Monday, January 10, 2011

O.K. Marines, so what's next?

Secretary Gates drove a stake into the heart of the EFV last week, and many Marines have not yet fully recovered to see what the future holds for the Corps, for amphibious vehicles, motherhood and apple pie, but LtGen George J. Flynn, CG of the Marine Corps Combat Development Command wrote a piece describing the continuing need for an amphibious vehicle. http://www.quantico.usmc.mil/Sentry/StoryView.aspx?SID=4831 LtGen Flynn is in essence, the "futurist" of the Corps. He has spoken in the past about the difficulties of getting the iron triangle right in the development of new vehicles (payload, protection and mobility) and his fear that the enemy will "get precision" in the future, making assured access and ground mobility all the more difficult.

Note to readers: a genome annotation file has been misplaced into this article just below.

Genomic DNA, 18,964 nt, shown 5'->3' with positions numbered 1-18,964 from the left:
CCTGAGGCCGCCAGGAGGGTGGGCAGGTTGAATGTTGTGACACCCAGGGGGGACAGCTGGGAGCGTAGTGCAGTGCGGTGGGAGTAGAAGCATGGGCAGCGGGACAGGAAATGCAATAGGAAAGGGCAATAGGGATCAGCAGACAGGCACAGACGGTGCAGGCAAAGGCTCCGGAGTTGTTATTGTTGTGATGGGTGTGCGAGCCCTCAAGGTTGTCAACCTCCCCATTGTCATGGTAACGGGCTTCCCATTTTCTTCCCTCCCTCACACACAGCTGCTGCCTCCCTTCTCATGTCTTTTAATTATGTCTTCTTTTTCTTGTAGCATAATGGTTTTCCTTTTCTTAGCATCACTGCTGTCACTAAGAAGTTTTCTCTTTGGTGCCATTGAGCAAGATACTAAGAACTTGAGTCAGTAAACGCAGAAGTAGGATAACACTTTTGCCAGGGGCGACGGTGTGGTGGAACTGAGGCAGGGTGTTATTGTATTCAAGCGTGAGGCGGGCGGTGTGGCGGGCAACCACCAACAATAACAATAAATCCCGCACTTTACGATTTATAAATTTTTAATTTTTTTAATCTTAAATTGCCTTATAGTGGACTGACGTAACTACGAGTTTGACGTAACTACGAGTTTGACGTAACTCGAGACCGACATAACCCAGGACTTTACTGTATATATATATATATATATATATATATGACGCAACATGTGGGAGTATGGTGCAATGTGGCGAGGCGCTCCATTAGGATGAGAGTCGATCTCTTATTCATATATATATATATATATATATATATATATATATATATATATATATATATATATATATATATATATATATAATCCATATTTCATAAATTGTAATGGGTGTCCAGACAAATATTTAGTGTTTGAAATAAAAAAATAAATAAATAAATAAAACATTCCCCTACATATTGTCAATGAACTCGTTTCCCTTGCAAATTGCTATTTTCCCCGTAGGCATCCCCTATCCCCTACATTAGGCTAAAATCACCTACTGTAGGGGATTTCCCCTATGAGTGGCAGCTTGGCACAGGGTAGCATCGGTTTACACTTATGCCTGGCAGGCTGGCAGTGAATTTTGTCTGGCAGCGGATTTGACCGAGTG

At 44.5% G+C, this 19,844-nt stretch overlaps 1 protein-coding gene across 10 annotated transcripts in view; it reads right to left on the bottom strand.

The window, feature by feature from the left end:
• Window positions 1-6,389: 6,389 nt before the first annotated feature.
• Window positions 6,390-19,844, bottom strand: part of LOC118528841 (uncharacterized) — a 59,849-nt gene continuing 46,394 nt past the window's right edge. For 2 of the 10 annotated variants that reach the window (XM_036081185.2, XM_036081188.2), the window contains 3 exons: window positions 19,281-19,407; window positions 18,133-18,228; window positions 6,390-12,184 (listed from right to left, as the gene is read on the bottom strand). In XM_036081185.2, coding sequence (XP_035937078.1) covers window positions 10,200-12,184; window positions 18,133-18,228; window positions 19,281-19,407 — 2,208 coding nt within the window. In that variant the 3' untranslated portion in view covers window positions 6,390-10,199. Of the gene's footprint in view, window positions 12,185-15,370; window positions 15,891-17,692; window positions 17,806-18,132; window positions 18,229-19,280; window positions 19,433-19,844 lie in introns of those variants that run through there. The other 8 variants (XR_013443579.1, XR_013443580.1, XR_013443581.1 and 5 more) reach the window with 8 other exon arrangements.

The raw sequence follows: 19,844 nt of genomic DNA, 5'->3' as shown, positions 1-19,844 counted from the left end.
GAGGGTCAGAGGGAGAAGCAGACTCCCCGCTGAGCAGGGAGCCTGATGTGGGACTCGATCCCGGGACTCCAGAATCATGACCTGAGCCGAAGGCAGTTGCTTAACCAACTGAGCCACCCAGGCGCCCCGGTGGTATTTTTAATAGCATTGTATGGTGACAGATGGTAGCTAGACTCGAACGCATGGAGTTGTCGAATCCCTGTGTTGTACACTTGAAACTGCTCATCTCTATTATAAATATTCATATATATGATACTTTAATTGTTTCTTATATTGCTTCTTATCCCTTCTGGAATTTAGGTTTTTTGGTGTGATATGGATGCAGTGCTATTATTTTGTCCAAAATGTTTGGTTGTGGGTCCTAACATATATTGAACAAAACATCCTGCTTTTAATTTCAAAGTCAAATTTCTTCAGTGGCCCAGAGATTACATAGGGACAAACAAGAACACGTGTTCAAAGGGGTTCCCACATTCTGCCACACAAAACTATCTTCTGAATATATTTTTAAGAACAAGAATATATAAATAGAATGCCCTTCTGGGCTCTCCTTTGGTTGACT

In his Op-Ed, LtGen reminds us that the U.S.A. is a maritime nation, and should be equipped and prepared to use the sea to our advantage, to be able to go ashore in the location of our choosing, and that an amphibious vehicle is the backbone of such an effort. Those that say the U.S. will never assault a beach again should look to the recent past for ways we have "used" beaches, if not assaulted them. To the amphibious vehicle, the unimproved beach is just another exit ramp on I-95. However, without amphibious vehicles, the beaches of Miami might as well be the Grand Canyon if the port becomes unusable.

I noticed that LtGen Flynn is careful NOT to mention a tracked vehicle in the article posted today. Previous versions of the article mentioned the tracks. It will be interesting to see if the Corps will truly go back to the drawing board to meet the amphibious vehicle's ship-to-shore problem, or if an EFV by another name will still look like an EFV.

Time and technology will be the greatest determiners of the next proposed amphibious vehicle. It is possible that engine and armor advances will allow an amphibious vehicle to travel at 25 knots on water and 30 mph on land that is lighter and less costly than the EFV, time will tell. In the meantime, we Marines will climb aboard our 40-year old AAV's and swim into tomorrow...but it may take a while at 6 mph.

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